Prize-winning journalist Mary Carter Bishop explores the deep, dark history of her own family 

click to enlarge Mary Carter Bishop

Bob Crawford

Mary Carter Bishop

Author Mary Carter Bishop knew she could let the story die.

For a long time, Bishop wasn't sure that she would write her family's story. But she kept being drawn back into it, even when there were other stories she thought she should be writing. For years, she tried to tell close friends — people she characterizes as highly compassionate and patient — but it usually took her two hours and even then she'd forget some of the strands of the story. "The only way was to write it," she recalls. "To digest it all on the written page."

The result is a profound Southern family memoir, "Don't You Ever: My Mother and Her Secret Son."

Bishop was an adult when she made the shocking discovery. While applying for a passport, she saw on her birth certificate that her mother had another child - a half-brother to Bishop – whose identity had been kept secret her entire life. When she questioned her mother, a farm manager's wife on estate in Keswick, Bishop was told that Ronnie, the abandoned boy, was the result of an encounter with a married man.

When the author finally tracked her brother down nine years later, it was at the Vinton barbershop where he worked. While he was glad to see her, he was also a near-broken man who'd been irreversibly damaged by a life of neglect and abuse after years in foster care and institutions, while Bishop had been raised with love and attention by doting parents. Tragically, Ronnie was also disfigured by a rare medical condition that would claim his life three years after they reunited.

For years, Bishop went back and forth about whether she should write a book.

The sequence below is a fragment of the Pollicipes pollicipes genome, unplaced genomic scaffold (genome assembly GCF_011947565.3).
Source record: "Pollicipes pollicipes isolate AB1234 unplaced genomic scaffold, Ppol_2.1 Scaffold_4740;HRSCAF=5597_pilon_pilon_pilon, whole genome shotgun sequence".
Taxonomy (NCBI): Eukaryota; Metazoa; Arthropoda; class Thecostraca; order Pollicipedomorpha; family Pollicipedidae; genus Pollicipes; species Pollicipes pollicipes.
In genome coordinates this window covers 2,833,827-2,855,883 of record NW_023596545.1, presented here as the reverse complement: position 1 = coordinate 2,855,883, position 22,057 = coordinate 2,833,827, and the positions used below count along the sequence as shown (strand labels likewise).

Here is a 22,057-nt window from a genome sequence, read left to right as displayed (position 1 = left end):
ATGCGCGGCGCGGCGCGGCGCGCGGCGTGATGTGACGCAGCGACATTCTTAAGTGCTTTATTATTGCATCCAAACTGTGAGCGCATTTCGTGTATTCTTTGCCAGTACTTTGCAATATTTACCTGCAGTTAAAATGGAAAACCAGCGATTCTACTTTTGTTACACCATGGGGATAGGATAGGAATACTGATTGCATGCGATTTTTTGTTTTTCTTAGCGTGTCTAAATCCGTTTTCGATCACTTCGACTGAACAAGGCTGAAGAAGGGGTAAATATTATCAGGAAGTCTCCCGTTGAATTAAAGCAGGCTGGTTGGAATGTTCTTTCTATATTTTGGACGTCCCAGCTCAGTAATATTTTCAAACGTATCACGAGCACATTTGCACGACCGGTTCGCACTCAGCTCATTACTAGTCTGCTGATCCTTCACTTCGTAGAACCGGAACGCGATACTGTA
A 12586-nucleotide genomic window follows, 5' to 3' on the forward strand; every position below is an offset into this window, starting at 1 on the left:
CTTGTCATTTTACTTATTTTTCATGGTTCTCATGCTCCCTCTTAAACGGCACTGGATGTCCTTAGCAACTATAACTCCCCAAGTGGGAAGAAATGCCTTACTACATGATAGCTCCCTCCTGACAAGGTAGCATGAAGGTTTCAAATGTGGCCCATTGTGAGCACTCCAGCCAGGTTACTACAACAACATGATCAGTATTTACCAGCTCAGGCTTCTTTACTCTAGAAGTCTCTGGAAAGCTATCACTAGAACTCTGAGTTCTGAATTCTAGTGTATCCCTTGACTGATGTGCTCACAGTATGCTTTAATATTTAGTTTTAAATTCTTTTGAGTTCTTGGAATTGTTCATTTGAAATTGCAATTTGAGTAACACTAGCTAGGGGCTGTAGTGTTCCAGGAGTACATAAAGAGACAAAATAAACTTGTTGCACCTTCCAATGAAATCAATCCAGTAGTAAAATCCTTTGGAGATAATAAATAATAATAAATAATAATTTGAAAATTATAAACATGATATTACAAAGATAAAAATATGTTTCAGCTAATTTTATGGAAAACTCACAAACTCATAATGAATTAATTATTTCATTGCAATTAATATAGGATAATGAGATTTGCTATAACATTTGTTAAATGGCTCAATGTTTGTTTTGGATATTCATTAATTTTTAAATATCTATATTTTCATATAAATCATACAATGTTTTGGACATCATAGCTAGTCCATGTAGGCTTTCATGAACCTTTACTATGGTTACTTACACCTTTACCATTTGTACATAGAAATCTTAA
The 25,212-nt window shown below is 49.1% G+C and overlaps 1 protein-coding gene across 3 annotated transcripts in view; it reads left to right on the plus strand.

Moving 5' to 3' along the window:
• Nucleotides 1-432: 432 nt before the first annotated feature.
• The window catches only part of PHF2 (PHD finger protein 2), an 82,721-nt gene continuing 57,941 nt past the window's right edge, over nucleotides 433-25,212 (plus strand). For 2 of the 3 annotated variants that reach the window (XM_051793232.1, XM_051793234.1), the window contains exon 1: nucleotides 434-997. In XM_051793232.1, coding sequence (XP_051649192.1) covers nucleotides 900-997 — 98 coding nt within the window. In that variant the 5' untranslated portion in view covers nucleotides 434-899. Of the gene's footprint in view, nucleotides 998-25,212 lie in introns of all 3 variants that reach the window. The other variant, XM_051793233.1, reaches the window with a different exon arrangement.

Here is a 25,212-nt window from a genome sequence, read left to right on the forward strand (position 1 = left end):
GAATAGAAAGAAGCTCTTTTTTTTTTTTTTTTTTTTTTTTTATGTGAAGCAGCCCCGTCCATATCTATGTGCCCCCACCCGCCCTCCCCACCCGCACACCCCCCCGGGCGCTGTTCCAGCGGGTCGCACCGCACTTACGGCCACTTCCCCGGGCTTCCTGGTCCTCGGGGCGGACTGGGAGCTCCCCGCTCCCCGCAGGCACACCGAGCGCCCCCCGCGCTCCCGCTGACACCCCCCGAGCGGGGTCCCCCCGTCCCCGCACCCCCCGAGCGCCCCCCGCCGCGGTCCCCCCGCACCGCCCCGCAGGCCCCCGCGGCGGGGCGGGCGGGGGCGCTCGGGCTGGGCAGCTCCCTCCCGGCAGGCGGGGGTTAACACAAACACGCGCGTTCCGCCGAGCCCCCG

"Mom gave me permission, but still, I knew some would see it as a violation of her and of Ronnie," she says. But when she finally put the details together, she felt it explained why so many terrible things had happened to her mother and half-brother. She also felt that she'd treated both with compassion in her book.

"My mother was driven out of her loving community. That's how shameful it was in the 1930s in rural Virginia where Christian forgiveness didn't extend to unmarried girls and women who got pregnant," Bishop says. "Where there were no repercussions at all for the males who got them pregnant. … People can learn from an outing of the many injustices done to mom and Ronnie. But I probably wrote this more for me than for anybody else."

Arriving in Richmond three days after graduating Mary Washington College in 1967, Bishop's first newspaper job was at The Richmond News Leader writing obituaries, followed by stints writing for the women's section and religion pages until 1972. She went on to work for the Philadelphia Inquirer, where she was part of the team that won a Pulitzer Prize for coverage of the nuclear leaks at Three Mile Island. Later at the Roanoke Times & World-News, her coverage of poisonings and fraud by exterminators was a Pulitzer finalist.

Despite an award-winning career in journalism, Bishop found it difficult emotionally to dig into her family story. It helped that neither her mother nor Ronnie threw anything away and she'd kept all their belongings after their deaths, so many of the details were already in boxes in her basement or in the notes of her long-kept journal.

"The hardest parts of my research were reading the documents from the orphanage that housed him and from the mental hospital where he was sent at 17," she says. "At the time, there were few foster parents and institutions for unwanted juveniles. Virginia's large mental hospitals were often the only shelters for unwanted teens."

In writing the book, Bishop finally came to understand the extreme contrasts between Ronnie's childhood and hers. She recalls being treated almost like another species by her mother. "I was her legitimate child, her golden girl, who she could present to the world," Bishop says. "I was saintly little Mary Carter. Ronnie, on the other hand, was a reminder of her great shaming."

It's Bishop's hope that readers apply the lessons from her family's story to their own lives. "I hope they'll think about how women have been abused forever and everywhere and how social class bigotry and lack of education doom so many people worldwide." S

Mary Carter Bishop reads from "Don't You Ever: My Mother and Her Secret Son" on Thursday, July 26, 6 p.m. at Chop Suey Books, 2913 W. Cary St., 422-8066, chopsueybooks.com.


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